If you think about Three Thousand Years of Longing as an ethereal palate cleanser for George Miller between the dystopian rigors of Mad Max: Fury Road and the soon-to-shoot prequel, Furiosa, I suppose it kind of makes sense. And I suppose it makes sense within the distinctive filmography of “mad genius” Miller, as he’s described in the marketing; the Australian director has always had an interest in fairy tales, usually with a darkish edge, whether it’s Babe: Pig in the City, The Witches of Eastwick or even Happy Feet.
But this cerebrally sexy shot of One Thousand and One Nights-adjacent whimsy strains so hard for beguilement and timelessness that it’s ponderous and heavy. The film is basically an extended dialectic between a scholar of storytelling and mythology and a djinn she uncorks from a bottle purchased in a dusty Istanbul souk. Audiences eager to be enchanted by adult fairy tales might find something in the talky reflections on love and desire, on isolation and connection, the latter themes amplified by our recent memories of pandemic confinement. If that sounds like your thing, knock yourself out.
Three Thousand Years of Longing
The Bottom Line
Come back, Barbara Eden.
But my problem with this kind of Cinema with a capital “C” is its self-consciousness. Whenever filmmakers get all noble about the vital role of storytelling in our cold, impersonal world, I tend to glaze over. Three Thousand Years of Longing is well acted by two magnetic leads who spend most of their time in those nice plush hotel bathrobes, and it’s not like a million other movies, which is already a plus. But I struggled to find much depth of feeling in it. While there’s a liberal sprinkling of humor, the mysteries it conjures are windy and academic, though not the kind of academic that stands up to scrutiny.
Based on British author A.S. Byatt’s short story The Djinn in the Nightingale’s Eye, and co-scripted by Miller and first-time screenwriter Augusta Gore, the film mostly takes place in an Istanbul hotel room. Tilda Swinton plays Eccentric Scottish Lady, a narratologist named Alithea Binnie with a sensible bob and regulation intellectual geek glasses, who dresses like a librarian and sees herself as independent and content. She’s in Turkey for a conference where she talks about the difference between mythology and science until a strange apparition in the audience causes her to faint onstage.
Shopping in the bazaar, she picks up a hand-blown glass bottle as a memento, and while she’s scrubbing it in the hotel bathroom, off comes the stopper and out pours a thick plume of colored smoke. Soon that smoke materializes into a giant Idris Elba, with a shaved head, pointy ears and a cool two-tone goatee. “Do not fear me, nor treat me casually,” he tells her, once they’ve established a common language. “I am beholden to you.” Which is exactly what you want every gleaming, gold-dusted naked stranger who turns up in your hotel room to say.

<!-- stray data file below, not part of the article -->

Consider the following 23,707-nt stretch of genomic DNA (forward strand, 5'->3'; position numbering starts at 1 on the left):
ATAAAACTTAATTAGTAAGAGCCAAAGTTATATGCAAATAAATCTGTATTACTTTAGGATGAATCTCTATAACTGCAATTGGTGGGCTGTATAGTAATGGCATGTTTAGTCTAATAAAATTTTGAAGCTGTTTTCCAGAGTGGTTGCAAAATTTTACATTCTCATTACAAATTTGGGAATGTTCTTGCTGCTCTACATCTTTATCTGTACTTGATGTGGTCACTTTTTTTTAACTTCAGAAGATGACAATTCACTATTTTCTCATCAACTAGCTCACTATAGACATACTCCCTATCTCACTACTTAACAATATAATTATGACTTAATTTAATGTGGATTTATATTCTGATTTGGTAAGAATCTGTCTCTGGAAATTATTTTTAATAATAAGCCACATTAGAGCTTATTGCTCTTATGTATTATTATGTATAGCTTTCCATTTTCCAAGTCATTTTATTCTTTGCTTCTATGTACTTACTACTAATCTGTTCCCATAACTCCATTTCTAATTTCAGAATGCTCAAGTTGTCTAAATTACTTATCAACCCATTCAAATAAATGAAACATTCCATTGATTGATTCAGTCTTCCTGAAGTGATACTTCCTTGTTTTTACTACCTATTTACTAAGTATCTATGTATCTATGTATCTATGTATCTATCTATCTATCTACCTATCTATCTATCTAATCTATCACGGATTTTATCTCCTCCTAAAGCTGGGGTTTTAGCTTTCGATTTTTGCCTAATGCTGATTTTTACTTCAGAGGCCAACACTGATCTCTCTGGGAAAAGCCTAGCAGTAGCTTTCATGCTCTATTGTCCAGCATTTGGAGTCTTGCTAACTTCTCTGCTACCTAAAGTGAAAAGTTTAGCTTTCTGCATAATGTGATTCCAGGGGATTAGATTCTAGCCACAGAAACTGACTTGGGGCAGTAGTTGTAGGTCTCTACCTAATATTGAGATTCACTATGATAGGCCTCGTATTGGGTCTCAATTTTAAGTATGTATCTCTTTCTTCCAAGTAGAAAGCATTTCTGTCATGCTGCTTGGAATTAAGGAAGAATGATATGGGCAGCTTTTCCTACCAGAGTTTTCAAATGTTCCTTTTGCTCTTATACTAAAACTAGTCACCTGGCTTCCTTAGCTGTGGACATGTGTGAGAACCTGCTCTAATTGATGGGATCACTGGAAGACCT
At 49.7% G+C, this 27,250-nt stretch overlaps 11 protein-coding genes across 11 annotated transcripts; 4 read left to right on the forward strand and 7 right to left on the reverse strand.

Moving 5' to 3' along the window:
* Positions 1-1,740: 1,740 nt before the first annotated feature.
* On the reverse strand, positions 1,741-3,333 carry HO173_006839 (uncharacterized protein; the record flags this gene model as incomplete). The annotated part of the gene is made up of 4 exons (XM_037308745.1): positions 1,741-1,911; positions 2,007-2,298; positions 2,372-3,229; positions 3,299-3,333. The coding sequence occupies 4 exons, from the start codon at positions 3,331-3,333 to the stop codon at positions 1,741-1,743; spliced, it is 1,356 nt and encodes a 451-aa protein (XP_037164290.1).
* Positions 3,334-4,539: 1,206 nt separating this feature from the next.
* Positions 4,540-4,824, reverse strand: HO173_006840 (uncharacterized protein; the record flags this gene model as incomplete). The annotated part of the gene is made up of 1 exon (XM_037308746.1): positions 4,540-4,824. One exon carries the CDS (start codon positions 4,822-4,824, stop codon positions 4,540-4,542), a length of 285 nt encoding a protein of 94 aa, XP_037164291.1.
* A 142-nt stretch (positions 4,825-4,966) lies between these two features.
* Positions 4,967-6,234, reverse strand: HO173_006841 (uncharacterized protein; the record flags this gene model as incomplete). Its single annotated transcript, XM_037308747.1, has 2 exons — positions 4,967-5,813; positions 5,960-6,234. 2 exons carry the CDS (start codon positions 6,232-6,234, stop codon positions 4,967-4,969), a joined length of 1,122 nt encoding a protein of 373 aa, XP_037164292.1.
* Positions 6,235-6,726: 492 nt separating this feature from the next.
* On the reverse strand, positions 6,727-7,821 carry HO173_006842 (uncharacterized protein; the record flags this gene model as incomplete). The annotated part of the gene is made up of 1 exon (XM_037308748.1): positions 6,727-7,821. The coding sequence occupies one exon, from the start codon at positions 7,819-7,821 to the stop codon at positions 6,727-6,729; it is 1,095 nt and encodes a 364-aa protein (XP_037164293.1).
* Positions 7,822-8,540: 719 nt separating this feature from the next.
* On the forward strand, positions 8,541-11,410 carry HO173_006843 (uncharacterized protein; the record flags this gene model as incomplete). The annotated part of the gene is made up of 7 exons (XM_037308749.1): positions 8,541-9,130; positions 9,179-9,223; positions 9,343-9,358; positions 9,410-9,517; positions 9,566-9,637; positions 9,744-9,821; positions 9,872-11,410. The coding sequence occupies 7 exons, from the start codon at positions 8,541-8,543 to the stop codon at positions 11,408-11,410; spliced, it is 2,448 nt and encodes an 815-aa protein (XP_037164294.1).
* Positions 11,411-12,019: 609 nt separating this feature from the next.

One of the most amusing aspects of the movie — and of Swinton’s characteristically batty-brainy performance — is the swiftness with which Alithea gets used to having a 3,000-year-old djinn for company. He offers her three wishes in exchange for his freedom. But she’s wary, having read too many wish-fulfillment stories that turn into cautionary tales. Besides, she thinks her new roommate might be a trickster.
Given that failure to grant wishes will doom the unnamed djinn to further confinement or even oblivion, he has to convince her. This he does by telling stories of his eventful past, three fantastical tales in which his weakness for mortal female companionship landed him back in the bottle for millennia.
The first of those stories centers on dazzling beauty Sheba (Aamito Lagum), who gets cozy with the djinn until His Royal Hotness King Solomon (Nicolas Mouawad) comes calling. Next up is an enslaved inhabitant of the Ottoman Empire , Gulten (Ece Yüksel), who sets her upwardly mobile sights on Prince Mustafa (Matteo Bocelli) to get her out of the Courtyard of Concubines. But treachery in the court of Sultan Suleiman (Lachy Hulme) breaks up that party. Finally, there’s Zefir (Burcu Gölgedar), the third wife of an old merchant, who treats her like a toy, leaving the frustrated genius thirsty for knowledge that the djinn is happy to provide. But even he eventually feels the brunt of her anger as a woman trapped under the rule of men.
“Hope is a monster, Alithea, and I am its plaything,” the djinn tells her, trying the vulnerable card after going Hulk on her didn’t do much for his cause. But his tales have an aphrodisiacal effect on the scholar, who’s a sucker for a good yarn, even when they involve shoddy CG rendering that evokes bargain video games. Alithea starts sharing her stories too, and when she admits to desires she has long held in check, it seems possible this unlikely pair might meld their solitudes into one.
Miller’s take on the material mainly sacrifices the feminist elements of Byatt’s novella in favor of investigating the magic of movie storytelling. But the stories are only minimally involving, which kinda kills that plan. There’s some final-act business back in London that ruminates for a distracted second on the uses of enchantment in a modern world in which hate prevails and just about every wish can be instantly gratified by technology. Or something. In any case, Bruno Bettelheim can rest easy in his grave; Miller’s airy fairy tale doesn’t challenge his theories or pose any substantial new ones. Now, can we please get on with Furiosa?